Country, News, Screenings, South Korea, UK

BFI Southbank and KCCUK launch “EARLY KOREAN CINEMA: JAPANESE COLONIAL PERIOD” screenings in February

The screening line-up includes Crossroad of Youth and Hurrah! For Freedom

BFI Southbank and KCCUK kicks off 2019 with the special programme ‘EARLY KOREAN CINEMA: LOST FILMS FROM THE JAPANESE COLONIAL PERIOD’, which will be held from 7 to 28 February.

This programme features surviving feature-length Korean films produced before 1945 – a variety of melodramas, propaganda films, and newsreels from the colonial period. Co-curated by University of Sheffield Senior Lecturer Kate Taylor-Jones and KCCUK’s Film Curator Cho Hyun Jin, audiences will discover about the stars, the directors, and the politics of this controversial time in Korean history.

The oldest surviving film Crossroads of Youth (Ahn Jong-hwa, 1934) will be the opening film followed by live performance intro about the film. The film depicts a tale of love, desire, betrayal, and revenge on the streets.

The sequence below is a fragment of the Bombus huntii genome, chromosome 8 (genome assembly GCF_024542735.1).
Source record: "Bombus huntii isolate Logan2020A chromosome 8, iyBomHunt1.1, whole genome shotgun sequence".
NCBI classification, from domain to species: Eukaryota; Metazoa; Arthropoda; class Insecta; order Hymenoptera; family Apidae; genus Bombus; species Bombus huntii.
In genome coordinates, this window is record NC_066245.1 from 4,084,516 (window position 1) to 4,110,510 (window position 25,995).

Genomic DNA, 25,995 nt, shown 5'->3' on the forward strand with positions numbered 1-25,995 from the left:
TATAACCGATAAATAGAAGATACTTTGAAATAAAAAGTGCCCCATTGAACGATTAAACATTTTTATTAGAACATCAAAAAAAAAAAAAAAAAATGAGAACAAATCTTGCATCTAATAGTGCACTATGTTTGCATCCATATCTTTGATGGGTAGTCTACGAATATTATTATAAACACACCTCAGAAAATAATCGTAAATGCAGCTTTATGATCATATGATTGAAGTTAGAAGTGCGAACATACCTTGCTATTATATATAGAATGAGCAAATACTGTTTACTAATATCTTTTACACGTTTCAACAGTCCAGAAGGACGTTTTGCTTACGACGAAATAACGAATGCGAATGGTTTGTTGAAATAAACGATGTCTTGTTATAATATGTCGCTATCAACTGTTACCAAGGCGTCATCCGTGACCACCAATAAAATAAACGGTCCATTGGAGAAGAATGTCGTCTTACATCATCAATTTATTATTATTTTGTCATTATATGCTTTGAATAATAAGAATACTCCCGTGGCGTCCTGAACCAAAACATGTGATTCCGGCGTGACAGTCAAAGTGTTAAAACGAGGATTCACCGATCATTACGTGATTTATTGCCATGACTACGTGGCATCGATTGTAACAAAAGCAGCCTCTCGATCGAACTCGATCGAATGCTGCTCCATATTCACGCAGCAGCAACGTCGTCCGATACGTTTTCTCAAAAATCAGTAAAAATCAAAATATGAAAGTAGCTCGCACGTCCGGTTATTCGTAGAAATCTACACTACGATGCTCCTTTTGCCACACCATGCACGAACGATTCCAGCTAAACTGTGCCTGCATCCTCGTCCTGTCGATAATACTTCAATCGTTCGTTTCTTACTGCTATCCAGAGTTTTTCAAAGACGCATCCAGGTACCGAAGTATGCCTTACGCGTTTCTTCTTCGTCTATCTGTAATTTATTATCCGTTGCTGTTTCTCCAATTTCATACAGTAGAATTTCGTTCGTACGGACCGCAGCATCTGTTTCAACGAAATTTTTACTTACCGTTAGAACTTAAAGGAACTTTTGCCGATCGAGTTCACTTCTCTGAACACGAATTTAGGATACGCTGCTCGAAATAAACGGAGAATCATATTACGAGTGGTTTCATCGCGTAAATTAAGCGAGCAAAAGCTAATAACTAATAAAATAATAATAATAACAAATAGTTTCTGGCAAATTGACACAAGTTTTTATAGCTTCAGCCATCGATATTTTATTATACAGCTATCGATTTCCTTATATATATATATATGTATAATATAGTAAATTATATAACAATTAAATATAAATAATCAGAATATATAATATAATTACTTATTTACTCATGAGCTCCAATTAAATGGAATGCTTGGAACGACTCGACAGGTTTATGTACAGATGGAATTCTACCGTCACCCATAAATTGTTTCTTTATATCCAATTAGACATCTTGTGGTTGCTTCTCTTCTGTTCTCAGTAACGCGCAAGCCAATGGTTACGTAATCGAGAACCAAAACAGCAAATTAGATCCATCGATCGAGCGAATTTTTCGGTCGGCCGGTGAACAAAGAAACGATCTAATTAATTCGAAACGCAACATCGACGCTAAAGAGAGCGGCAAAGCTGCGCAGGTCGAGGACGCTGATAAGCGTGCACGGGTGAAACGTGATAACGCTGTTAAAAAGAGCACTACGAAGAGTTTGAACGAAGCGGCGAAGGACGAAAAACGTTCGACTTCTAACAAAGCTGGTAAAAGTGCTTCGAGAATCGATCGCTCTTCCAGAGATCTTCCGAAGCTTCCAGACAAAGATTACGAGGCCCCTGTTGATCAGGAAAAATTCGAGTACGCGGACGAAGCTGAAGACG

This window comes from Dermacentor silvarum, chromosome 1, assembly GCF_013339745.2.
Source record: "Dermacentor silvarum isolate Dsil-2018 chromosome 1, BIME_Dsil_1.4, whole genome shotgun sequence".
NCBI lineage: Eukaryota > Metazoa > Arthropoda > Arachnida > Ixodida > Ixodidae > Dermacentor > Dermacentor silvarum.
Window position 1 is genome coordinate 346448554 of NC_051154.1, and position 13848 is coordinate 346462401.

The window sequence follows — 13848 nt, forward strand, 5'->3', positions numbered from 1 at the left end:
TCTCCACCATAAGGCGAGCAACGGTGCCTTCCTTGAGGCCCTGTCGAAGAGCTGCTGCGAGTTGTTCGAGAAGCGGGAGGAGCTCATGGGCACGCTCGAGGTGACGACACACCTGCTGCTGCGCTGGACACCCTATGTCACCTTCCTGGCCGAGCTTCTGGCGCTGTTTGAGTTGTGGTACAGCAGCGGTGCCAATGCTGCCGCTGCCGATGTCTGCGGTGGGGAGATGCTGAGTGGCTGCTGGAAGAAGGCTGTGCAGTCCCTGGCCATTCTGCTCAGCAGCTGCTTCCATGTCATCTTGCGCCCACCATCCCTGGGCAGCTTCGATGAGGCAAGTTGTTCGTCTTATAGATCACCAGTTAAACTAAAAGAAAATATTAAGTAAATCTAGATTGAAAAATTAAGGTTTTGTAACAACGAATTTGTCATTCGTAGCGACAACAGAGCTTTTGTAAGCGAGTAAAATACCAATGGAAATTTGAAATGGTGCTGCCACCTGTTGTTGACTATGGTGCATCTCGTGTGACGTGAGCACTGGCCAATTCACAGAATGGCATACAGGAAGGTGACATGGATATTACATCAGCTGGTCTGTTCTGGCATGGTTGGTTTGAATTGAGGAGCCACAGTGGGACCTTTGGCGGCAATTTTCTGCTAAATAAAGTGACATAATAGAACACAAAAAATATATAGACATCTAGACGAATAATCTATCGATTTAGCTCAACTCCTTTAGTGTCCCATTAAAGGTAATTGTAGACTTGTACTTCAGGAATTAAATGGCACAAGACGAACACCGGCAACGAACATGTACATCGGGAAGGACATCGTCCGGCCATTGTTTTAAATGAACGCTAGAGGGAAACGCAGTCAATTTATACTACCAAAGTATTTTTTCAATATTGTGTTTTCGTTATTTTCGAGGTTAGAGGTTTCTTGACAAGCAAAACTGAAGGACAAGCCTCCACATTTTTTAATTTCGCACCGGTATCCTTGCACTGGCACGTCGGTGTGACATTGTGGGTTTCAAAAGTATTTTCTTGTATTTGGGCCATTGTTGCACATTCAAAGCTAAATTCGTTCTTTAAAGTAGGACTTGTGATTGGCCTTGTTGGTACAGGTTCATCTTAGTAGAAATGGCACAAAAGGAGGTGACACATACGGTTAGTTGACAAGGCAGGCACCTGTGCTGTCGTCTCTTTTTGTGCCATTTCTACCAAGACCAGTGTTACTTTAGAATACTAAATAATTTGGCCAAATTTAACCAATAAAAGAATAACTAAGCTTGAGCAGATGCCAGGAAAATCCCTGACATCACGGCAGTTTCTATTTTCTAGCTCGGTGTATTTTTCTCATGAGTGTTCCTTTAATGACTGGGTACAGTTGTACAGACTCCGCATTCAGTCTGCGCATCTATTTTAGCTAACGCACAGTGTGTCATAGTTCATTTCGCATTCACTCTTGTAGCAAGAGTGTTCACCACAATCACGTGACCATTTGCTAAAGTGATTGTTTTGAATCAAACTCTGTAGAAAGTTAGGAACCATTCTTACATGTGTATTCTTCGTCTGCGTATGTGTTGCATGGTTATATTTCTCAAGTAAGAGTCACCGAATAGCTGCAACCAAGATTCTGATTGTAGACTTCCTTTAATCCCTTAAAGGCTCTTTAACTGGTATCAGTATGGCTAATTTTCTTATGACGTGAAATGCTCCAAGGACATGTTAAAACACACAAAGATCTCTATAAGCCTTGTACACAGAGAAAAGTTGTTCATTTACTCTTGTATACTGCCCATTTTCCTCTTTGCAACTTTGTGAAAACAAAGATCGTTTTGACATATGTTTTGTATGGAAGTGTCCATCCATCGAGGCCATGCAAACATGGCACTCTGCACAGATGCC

Closing Film – Hurrah! For Freedom

A wide selection of films which will be screened at BFI Southbank includes Military Train (Suh Kwang-je, 1938), Volunteer (Ahn Seok-young, 1941), Patriots Day in Joseon (Unknown, 1940), Japanese Chronicles (Unknown, C. 1942), Jose on News No.11 (Unknown, C. 1943), and Tuition (Choi In-gyu and Bang Han-joon, 1940).

One of the screenings not to be missed is Spring of the Korean Peninsula, following a filmmaker’s struggles with actors, finance, and romance on the film set. The screening will be followed by a discussion about the film.

The programme will end with Hurrah! For Freedom (Choi In-gyu, 1946) that celebrates Korean independence in 1945 and was the first film made after the Japanese colonial period. The film looks into the life and death battle where Korean freedom fighters faced under Japanese occupation.

Ticket sales at BFI Southbank open on 15 January. Purchase your tickets here.

About the author

Wai Lu Yin
Currently working on handling social media platforms. Also a passionate Korean culture journalist. Started to have interest in Korean culture, including films, since university and then become more passionate about Asian films. Craving for knowledge and experience from music to travel.
Read all posts by Wai Lu Yin

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